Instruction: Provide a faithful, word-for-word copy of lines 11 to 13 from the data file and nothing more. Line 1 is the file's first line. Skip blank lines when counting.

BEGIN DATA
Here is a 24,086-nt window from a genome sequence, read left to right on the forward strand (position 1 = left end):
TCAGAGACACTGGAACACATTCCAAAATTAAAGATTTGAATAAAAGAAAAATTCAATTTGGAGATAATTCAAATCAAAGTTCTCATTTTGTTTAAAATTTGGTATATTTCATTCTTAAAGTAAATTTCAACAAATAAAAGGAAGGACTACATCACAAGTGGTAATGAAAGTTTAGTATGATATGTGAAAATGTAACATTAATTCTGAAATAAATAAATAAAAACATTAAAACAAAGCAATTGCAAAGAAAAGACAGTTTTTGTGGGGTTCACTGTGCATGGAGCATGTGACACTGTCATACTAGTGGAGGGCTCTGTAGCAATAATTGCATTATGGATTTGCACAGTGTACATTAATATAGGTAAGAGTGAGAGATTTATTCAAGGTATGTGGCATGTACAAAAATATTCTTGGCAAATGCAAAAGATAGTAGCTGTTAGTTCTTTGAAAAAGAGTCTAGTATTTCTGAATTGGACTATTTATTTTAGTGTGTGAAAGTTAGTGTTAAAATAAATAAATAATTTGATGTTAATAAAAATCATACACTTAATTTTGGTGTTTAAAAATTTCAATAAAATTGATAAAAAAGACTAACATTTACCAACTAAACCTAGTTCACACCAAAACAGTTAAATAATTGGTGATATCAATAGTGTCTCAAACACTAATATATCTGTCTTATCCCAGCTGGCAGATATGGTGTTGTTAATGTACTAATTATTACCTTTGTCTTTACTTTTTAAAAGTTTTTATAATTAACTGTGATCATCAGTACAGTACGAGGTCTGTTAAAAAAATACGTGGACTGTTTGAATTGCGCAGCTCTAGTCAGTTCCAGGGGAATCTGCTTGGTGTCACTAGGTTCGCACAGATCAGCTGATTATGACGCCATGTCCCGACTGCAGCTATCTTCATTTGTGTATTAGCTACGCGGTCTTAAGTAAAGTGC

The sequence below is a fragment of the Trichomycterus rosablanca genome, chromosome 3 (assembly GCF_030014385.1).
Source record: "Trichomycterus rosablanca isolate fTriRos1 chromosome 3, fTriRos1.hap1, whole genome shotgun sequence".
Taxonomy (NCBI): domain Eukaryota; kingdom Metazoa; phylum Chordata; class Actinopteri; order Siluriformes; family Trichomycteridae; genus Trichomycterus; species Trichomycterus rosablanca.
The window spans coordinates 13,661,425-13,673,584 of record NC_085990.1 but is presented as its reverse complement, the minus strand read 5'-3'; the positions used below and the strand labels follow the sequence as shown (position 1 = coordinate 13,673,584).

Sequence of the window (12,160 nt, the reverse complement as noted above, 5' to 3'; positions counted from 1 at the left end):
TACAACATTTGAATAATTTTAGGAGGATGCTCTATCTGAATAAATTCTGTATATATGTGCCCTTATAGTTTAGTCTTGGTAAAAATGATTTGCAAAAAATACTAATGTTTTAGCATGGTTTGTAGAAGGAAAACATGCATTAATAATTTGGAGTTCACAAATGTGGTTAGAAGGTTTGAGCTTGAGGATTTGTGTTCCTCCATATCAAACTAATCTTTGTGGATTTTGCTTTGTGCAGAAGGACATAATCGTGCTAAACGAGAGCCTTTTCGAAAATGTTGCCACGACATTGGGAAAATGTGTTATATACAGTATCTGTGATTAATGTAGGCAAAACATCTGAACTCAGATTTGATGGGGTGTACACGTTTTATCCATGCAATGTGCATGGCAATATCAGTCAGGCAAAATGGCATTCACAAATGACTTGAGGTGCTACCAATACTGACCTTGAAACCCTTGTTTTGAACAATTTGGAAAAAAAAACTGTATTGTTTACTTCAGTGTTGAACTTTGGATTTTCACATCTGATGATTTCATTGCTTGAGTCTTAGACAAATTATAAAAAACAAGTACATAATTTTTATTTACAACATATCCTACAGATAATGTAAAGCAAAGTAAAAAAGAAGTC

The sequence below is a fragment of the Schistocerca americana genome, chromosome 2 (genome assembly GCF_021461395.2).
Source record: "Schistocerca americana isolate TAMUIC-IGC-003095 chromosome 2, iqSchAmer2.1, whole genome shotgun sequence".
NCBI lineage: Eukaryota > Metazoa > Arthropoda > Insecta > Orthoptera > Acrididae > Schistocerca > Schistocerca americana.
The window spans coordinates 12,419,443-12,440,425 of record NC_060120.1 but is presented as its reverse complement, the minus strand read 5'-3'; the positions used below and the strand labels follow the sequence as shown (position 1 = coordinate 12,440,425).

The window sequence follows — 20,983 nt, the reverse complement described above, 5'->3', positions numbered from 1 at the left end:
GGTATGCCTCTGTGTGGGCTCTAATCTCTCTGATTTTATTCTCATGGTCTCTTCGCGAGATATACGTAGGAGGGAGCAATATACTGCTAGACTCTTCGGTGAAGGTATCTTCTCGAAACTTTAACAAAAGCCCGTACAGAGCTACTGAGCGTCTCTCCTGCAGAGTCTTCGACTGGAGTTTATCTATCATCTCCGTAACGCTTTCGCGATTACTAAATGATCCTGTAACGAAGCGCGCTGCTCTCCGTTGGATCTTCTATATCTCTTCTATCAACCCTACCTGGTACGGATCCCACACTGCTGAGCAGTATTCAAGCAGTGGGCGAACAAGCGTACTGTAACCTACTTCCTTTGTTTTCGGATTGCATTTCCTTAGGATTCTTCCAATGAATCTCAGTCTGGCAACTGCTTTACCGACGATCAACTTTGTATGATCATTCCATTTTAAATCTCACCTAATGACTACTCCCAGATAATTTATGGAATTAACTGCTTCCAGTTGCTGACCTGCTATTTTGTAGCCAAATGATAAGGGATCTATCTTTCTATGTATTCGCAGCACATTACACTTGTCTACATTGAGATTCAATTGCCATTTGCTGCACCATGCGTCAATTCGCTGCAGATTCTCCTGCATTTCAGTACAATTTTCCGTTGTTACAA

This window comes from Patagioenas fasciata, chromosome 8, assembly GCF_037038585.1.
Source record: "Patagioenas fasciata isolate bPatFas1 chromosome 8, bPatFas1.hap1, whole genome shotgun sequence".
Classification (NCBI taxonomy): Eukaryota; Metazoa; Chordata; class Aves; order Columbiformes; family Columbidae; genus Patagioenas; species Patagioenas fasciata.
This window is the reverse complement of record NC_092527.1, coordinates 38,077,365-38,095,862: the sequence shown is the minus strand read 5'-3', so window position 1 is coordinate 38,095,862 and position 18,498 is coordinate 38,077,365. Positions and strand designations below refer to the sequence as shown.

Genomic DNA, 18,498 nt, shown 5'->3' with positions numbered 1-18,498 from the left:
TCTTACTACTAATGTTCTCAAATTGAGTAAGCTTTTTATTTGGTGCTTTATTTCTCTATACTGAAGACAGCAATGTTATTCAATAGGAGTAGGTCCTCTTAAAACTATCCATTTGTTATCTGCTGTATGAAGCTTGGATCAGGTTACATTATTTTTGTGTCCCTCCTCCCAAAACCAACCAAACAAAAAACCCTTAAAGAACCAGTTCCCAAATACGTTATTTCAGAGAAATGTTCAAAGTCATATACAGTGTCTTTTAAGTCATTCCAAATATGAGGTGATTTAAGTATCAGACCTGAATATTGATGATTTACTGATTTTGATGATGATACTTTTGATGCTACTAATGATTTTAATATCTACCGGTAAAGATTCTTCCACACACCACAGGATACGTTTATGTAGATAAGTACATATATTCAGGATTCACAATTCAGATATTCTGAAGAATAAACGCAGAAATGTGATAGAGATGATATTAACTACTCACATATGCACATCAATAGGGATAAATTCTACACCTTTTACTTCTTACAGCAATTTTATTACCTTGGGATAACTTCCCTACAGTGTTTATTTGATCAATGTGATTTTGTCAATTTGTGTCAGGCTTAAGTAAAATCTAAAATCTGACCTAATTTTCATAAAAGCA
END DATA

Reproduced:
NCBI lineage: Eukaryota > Metazoa > Arthropoda > Insecta > Orthoptera > Acrididae > Schistocerca > Schistocerca americana.
The window spans coordinates 12,419,443-12,440,425 of record NC_060120.1 but is presented as its reverse complement, the minus strand read 5'-3'; the positions used below and the strand labels follow the sequence as shown (position 1 = coordinate 12,440,425).

The window sequence follows — 20,983 nt, the reverse complement described above, 5'->3', positions numbered from 1 at the left end: